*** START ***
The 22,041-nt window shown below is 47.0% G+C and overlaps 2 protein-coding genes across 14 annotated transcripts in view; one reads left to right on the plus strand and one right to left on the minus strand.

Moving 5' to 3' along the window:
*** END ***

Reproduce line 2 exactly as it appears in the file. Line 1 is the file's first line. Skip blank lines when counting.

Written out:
Moving 5' to 3' along the window: